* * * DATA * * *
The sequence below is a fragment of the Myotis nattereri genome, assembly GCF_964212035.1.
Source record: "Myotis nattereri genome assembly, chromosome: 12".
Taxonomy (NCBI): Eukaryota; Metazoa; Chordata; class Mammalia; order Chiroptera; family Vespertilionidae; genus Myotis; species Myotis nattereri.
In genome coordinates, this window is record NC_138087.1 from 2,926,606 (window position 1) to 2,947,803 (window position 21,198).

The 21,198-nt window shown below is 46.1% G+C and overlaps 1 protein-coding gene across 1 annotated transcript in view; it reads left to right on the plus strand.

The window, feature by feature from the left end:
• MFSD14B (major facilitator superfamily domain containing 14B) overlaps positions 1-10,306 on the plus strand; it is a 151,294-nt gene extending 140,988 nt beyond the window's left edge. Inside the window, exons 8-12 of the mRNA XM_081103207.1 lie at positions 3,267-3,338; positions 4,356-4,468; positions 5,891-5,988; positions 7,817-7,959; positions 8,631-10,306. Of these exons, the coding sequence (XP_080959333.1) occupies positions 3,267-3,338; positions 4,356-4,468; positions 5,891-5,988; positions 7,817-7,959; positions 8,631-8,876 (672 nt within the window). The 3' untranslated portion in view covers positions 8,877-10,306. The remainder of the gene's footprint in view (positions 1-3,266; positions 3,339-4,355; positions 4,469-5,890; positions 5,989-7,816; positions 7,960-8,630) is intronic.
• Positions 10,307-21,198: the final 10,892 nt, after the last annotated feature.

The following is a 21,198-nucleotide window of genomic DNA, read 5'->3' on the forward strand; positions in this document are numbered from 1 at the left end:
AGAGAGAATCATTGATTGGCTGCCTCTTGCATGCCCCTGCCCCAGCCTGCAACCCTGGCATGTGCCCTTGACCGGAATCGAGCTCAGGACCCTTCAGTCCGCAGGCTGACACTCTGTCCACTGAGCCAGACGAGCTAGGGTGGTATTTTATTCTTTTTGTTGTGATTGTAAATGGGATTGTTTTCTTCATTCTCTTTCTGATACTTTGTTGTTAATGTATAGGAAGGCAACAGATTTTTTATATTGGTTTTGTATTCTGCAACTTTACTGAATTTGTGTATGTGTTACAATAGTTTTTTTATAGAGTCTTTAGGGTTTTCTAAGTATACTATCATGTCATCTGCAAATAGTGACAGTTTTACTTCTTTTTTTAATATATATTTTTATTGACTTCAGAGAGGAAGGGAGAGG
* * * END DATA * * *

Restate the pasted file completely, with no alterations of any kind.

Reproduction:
The sequence below is a fragment of the Myotis nattereri genome, assembly GCF_964212035.1.
Source record: "Myotis nattereri genome assembly, chromosome: 12".
Taxonomy (NCBI): Eukaryota; Metazoa; Chordata; class Mammalia; order Chiroptera; family Vespertilionidae; genus Myotis; species Myotis nattereri.
In genome coordinates, this window is record NC_138087.1 from 2,926,606 (window position 1) to 2,947,803 (window position 21,198).

The 21,198-nt window shown below is 46.1% G+C and overlaps 1 protein-coding gene across 1 annotated transcript in view; it reads left to right on the plus strand.

The window, feature by feature from the left end:
• MFSD14B (major facilitator superfamily domain containing 14B) overlaps positions 1-10,306 on the plus strand; it is a 151,294-nt gene extending 140,988 nt beyond the window's left edge. Inside the window, exons 8-12 of the mRNA XM_081103207.1 lie at positions 3,267-3,338; positions 4,356-4,468; positions 5,891-5,988; positions 7,817-7,959; positions 8,631-10,306. Of these exons, the coding sequence (XP_080959333.1) occupies positions 3,267-3,338; positions 4,356-4,468; positions 5,891-5,988; positions 7,817-7,959; positions 8,631-8,876 (672 nt within the window). The 3' untranslated portion in view covers positions 8,877-10,306. The remainder of the gene's footprint in view (positions 1-3,266; positions 3,339-4,355; positions 4,469-5,890; positions 5,989-7,816; positions 7,960-8,630) is intronic.
• Positions 10,307-21,198: the final 10,892 nt, after the last annotated feature.

The following is a 21,198-nucleotide window of genomic DNA, read 5'->3' on the forward strand; positions in this document are numbered from 1 at the left end:
AGAGAGAATCATTGATTGGCTGCCTCTTGCATGCCCCTGCCCCAGCCTGCAACCCTGGCATGTGCCCTTGACCGGAATCGAGCTCAGGACCCTTCAGTCCGCAGGCTGACACTCTGTCCACTGAGCCAGACGAGCTAGGGTGGTATTTTATTCTTTTTGTTGTGATTGTAAATGGGATTGTTTTCTTCATTCTCTTTCTGATACTTTGTTGTTAATGTATAGGAAGGCAACAGATTTTTTATATTGGTTTTGTATTCTGCAACTTTACTGAATTTGTGTATGTGTTACAATAGTTTTTTTATAGAGTCTTTAGGGTTTTCTAAGTATACTATCATGTCATCTGCAAATAGTGACAGTTTTACTTCTTTTTTTAATATATATTTTTATTGACTTCAGAGAGGAAGGGAGAGG